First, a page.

We can become fixated on what things are called rather than
what they actually are and often dismiss them if they donâ€™t fall into a
convenient category for us.
I have little doubt that almost nobody else at Circle B
today bothered to study the grasses and weeds like this old Irish fool, who
seemed to spend most of his time crouched down and kneeling in the dirt. But my
curiosity paid dividends in the hidden beauty that these lovely little plants
so anonymously contributed to a near perfect day.
Though they may indeed be just â€œweedsâ€ and tiny to the point
of being almost invisible â€¦. I thought they are worth sharing.
Hope they add a new perspective into the start of your new
It was a rainy Saturday morning in Limerick and I dragged my
brother-in-law and my niece out to the Stone Circle at Grange so they could
experience a little history on their visit to Ireland.
This Stone Circle dates from around 2,000 BC and on a soft
rainy day like this we had the place to ourselves and a chance to feel the
wonderful sense of history that such a special place brings to your soul.
Its builders likely didnâ€™t have wheels and yet moved large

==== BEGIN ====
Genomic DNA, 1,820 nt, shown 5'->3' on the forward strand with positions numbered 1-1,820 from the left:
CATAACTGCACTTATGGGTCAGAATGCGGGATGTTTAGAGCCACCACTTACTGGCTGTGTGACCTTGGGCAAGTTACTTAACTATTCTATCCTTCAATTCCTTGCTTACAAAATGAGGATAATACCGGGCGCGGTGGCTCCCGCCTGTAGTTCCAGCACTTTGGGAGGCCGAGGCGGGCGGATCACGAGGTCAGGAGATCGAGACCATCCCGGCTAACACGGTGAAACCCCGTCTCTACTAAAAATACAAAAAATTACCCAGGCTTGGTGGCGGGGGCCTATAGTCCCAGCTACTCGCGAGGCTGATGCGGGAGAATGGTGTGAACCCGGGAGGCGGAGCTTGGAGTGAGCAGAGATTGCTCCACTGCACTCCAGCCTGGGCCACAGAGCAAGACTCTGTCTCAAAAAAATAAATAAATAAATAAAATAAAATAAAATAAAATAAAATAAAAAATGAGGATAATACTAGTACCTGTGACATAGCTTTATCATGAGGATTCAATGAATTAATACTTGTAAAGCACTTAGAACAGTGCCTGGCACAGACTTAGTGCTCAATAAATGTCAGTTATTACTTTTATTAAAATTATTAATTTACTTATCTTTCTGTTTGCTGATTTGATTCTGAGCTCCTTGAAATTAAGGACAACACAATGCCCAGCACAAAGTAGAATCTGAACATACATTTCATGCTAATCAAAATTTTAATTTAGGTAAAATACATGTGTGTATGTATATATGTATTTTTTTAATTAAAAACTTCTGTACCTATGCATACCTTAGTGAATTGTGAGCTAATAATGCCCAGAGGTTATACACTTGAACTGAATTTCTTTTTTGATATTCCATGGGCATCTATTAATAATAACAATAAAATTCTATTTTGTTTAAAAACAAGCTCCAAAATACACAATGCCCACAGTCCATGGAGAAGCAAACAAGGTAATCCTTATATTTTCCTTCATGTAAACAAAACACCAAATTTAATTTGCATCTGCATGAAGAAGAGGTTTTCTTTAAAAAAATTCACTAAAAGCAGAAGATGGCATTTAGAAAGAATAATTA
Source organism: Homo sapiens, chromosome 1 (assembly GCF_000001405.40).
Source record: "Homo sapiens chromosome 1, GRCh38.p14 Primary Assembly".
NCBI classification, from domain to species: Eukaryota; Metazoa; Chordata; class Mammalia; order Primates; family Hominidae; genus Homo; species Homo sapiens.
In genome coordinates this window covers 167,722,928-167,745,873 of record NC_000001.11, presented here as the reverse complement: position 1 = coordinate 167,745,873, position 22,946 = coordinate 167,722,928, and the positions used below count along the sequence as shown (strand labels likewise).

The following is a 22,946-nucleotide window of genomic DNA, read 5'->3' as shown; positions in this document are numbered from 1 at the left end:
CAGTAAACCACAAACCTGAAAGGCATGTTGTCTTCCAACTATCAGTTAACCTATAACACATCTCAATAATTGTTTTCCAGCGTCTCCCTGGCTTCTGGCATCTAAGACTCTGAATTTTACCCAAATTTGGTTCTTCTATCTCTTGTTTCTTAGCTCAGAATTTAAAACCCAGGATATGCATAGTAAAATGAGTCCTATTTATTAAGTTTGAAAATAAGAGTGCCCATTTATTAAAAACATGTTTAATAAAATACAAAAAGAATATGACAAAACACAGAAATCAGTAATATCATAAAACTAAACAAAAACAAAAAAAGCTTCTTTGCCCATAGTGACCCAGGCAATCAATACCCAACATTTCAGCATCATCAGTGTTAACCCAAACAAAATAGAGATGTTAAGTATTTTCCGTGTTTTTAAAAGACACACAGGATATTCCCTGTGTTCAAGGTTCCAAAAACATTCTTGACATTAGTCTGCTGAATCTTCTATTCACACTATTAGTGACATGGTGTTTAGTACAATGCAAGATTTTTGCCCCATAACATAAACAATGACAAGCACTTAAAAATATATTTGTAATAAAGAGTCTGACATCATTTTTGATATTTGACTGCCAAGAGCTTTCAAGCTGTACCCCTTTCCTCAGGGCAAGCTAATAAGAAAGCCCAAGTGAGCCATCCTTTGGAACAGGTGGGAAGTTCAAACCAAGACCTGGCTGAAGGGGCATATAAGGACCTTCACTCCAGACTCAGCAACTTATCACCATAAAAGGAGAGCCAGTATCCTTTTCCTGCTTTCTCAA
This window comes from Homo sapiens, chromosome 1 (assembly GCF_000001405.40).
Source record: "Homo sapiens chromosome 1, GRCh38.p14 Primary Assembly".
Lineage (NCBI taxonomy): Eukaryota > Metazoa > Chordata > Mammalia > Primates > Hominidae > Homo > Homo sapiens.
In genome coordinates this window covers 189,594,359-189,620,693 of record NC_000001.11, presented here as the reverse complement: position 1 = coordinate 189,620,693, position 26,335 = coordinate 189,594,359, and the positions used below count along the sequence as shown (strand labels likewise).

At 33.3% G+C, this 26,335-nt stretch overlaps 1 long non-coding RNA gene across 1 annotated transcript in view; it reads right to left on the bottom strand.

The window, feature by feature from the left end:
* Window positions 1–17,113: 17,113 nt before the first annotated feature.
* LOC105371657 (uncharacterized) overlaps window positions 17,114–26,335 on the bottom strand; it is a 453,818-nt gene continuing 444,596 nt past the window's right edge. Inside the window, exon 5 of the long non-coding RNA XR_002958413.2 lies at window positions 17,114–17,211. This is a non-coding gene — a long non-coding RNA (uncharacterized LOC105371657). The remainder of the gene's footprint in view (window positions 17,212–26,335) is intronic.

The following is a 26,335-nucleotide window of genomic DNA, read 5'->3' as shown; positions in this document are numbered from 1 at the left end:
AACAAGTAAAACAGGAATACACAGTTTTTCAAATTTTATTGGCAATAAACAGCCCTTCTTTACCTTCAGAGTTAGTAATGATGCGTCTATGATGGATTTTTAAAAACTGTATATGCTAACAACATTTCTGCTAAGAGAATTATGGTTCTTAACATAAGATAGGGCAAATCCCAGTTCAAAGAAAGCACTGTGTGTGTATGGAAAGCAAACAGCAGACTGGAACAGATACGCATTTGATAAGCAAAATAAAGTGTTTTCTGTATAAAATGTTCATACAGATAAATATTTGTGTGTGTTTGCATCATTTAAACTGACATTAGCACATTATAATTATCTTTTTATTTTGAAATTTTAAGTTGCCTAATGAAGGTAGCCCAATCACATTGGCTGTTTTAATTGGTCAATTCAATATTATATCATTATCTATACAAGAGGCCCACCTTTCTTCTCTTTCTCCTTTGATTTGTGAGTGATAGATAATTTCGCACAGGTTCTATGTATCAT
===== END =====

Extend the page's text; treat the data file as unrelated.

boulders great distances. They had limited celestial knowledge (or did they)
and yet they perfectly aligned the entrance to the circle so that at daybreak
on the summer solstice in June, the early morning rays would beam through
the entrance and directly hit the center point of the circle. They didnâ€™t have
drones or satellite views and yet the entrance to this circle and two others in
nearby fields formed a perfect isosceles triangle.
For many years, this little spot has been my personal haven
â€¦ a means to ground myself away from lifeâ€™s chaos and restore some sense of
reality on the relevance of issues that I get to face on a daily basis.
I flew back last night and I hope these three little images
help give you room for thought as you go through the rest of your week!